Motions with alternatives – s. 91 An issue with these has been clarified and the example used in the Module is informative.


Consider a motion to perform common property works being put forward. The first motion is to ask owners whether they want to do the works with a ‘yes/no’ answer.

After that, the spending on the works being authorised could require an ordinary resolution for the first proposal and a special resolution on the second because it was a bigger proposal.

If the first option was approved, then the first motion with the ‘yes/no’ answer needs to be an ordinary resolution. If owners went for the more expensive version, then the ‘yes/no’ question needs to be decided on a special resolution basis.

General meeting agendas – s. 95 The committee must formally approve these, which means no more last-minute inclusions of motions by anyone.
First EGM – s. 98 A developer is required to hand over certain material to the body corporate at the first EGM.  This material has now been expanded to include:


  • the development approval;
  • all insurance policies;
  • any fire and evacuation plan;
  • contracts for the supply of utility services;
  • warranties from suppliers;
  • a facilities management plan;
  • a five-year administrative fund forecast; and
  • copies of all developer powers of attorney/proxy documents.

A facilities management plan is a new concept and effectively means a maintenance and inspection schedule for the common property.

At this stage, none of these seems to require disclosure to would-be buyers, but we can see the administrative fund forecast being required to when the Act (as opposed to the Module) gets its next review.

Quorums for general meetings – s. 101 Bodies corporate will be able to reduce the requirements for a quorum to 10% of the voters for the scheme and one person being present in person. The current rules are here.


This will remove the need for some adjourned meetings by allowing them to happen on the day they are first called.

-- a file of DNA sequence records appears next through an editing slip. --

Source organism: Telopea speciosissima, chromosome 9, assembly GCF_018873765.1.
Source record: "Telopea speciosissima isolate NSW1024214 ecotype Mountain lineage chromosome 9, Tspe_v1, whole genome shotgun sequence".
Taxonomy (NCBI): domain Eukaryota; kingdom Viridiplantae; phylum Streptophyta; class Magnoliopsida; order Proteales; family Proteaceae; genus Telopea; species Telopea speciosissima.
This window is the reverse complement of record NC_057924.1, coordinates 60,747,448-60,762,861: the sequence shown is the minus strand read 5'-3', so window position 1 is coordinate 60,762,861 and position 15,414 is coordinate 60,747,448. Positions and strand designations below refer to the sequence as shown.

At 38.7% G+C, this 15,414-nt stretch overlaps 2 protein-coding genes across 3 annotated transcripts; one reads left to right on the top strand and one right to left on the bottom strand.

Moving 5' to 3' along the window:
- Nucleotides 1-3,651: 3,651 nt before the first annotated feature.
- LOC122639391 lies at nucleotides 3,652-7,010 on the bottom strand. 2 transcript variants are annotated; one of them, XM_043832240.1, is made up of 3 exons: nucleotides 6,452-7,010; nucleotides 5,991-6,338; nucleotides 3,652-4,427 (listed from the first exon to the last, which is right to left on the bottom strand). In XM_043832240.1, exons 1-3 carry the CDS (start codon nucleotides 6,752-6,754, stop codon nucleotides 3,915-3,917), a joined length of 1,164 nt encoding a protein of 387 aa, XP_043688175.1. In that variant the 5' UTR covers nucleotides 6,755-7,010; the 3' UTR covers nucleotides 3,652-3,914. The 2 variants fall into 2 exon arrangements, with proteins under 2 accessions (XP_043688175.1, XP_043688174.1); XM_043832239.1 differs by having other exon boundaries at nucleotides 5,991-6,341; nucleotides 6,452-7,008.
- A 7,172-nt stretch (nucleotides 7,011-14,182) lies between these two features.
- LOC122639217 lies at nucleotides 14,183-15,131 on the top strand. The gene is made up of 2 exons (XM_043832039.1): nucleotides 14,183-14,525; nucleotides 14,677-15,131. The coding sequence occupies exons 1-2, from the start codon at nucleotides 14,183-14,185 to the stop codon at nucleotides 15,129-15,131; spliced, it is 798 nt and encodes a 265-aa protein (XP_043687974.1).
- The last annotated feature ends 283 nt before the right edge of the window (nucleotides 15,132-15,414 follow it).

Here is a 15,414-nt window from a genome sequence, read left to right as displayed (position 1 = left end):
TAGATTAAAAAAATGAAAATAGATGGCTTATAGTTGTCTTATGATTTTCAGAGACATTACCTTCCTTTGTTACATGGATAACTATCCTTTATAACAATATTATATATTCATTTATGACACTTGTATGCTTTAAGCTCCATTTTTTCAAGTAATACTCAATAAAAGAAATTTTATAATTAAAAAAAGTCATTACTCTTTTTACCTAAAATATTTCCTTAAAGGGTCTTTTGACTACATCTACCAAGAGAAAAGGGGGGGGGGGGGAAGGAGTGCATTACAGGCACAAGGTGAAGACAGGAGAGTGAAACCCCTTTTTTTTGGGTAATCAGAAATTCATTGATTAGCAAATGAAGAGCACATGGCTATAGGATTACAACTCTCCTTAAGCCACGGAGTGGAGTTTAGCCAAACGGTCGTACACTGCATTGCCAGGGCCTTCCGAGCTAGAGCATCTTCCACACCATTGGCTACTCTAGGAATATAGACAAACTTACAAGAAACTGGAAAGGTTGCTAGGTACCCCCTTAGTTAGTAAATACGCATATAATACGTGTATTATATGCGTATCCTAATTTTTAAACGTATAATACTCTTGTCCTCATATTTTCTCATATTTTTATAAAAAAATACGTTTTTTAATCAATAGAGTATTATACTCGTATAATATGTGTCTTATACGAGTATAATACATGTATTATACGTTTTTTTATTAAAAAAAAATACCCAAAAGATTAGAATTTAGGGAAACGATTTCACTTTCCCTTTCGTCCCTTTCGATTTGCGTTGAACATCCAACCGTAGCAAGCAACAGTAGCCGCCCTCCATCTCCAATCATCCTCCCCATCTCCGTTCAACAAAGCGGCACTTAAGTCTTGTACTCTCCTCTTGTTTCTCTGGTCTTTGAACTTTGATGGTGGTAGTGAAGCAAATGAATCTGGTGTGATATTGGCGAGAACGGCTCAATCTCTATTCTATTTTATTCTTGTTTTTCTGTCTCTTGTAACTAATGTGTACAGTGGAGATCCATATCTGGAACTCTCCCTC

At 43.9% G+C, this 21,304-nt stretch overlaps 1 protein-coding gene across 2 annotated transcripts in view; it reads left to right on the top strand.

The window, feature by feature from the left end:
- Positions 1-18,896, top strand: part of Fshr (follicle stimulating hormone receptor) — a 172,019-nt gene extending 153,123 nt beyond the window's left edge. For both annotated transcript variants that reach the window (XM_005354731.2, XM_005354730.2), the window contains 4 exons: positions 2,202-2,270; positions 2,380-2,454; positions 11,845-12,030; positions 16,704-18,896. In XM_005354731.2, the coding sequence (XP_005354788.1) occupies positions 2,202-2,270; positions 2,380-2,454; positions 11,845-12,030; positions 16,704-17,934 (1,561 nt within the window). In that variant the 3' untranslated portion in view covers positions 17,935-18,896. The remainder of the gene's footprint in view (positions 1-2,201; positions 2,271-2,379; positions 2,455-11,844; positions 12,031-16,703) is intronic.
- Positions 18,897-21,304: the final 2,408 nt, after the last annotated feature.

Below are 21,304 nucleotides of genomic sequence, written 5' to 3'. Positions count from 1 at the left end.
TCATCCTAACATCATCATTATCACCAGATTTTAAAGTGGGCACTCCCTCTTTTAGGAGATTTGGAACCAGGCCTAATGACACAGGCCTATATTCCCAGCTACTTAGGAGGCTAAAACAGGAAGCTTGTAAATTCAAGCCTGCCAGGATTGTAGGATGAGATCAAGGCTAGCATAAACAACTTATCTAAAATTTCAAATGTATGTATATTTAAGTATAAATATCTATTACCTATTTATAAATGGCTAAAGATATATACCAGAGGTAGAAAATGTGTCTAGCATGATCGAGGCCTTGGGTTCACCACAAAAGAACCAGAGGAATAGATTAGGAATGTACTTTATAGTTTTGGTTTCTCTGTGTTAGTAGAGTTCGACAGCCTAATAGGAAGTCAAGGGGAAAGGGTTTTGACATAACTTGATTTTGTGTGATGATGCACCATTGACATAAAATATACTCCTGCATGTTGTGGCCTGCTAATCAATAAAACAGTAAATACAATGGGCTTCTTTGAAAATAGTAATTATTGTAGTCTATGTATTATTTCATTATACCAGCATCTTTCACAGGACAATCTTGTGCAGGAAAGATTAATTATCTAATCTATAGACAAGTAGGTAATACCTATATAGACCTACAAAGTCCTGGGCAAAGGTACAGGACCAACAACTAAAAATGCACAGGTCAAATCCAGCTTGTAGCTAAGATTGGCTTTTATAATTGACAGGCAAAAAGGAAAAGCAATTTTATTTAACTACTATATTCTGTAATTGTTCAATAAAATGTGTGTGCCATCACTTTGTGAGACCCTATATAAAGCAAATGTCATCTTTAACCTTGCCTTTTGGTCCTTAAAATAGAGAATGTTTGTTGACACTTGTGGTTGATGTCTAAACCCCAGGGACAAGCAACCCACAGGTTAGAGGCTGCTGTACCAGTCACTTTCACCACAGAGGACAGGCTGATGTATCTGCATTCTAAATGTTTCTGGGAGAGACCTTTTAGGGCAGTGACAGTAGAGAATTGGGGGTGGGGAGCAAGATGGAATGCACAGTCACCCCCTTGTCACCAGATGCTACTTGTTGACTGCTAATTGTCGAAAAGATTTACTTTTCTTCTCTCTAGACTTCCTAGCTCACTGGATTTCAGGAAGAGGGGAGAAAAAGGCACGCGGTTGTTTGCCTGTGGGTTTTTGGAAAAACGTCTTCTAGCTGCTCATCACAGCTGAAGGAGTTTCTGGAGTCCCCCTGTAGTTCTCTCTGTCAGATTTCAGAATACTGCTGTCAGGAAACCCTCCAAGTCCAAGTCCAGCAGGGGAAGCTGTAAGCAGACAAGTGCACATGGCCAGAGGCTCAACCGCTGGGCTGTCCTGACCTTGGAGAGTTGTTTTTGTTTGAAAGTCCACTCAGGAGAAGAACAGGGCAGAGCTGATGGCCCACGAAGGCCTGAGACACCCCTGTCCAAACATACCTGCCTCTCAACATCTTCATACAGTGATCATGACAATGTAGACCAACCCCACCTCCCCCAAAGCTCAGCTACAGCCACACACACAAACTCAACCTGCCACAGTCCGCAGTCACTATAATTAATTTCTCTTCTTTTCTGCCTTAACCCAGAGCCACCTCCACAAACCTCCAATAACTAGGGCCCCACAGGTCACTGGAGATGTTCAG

Powers of attorney – s. 102(3) A person can act for more than one lot owner under a power of attorney only if they are a member of the lot owner’s family.
Motions ruled out of order – s. 115 The reasons for doing this must be included in the minutes of the meeting sent to owners, as opposed to just being recorded as out of order.
Subsidiary scheme proxies – s. 128(h) These can now be given for voting at principal body corporate level where the owner of the lot is not a subsidiary body corporate.
Disclosure of commissions – s.154 Anyone receiving a commission under a body corporate contract (such as an insurance commission) must disclose that in writing to the body corporate along with the actual monetary amount of it before the body corporate enters into that contract.
Body corporate insurance – s. 170(1)(e) If a committee wants to place insurance that exceeds their spending limits they are going to need to have that spending approved at general meeting first.
Quotes for body corporate insurance – s.172) If the insurance is above the major spending limit for the body corporate but within the committee spending limit, the committee must have two quotes.
Defect assessment motions – s. 180 A body corporate will have a statutory obligation to have a motion on the agenda for its second annual general meeting to commission the engagement of a person to assess defects on the common property.



Where the lots are standard format lots and stand-alone, this can be a voluntary scheme.

Body corporate insurance – s. 194 The amount paid to any broker must be disclosed in the AGM material.
Principal body corporate committee – Dictionary. A principal body corporate can decide by ordinary resolution to expand the committee to up to 12 people if there are more than 7 lots.

Submissions close on 18 October.

You have to remember these are not law yet and may change. We will keep you informed.

Other things you may be interested in

The government summary of the proposed reforms

The draft Module (in mark up)

The draft Module (clean)

Our newsletter on QUT’s recommendations to government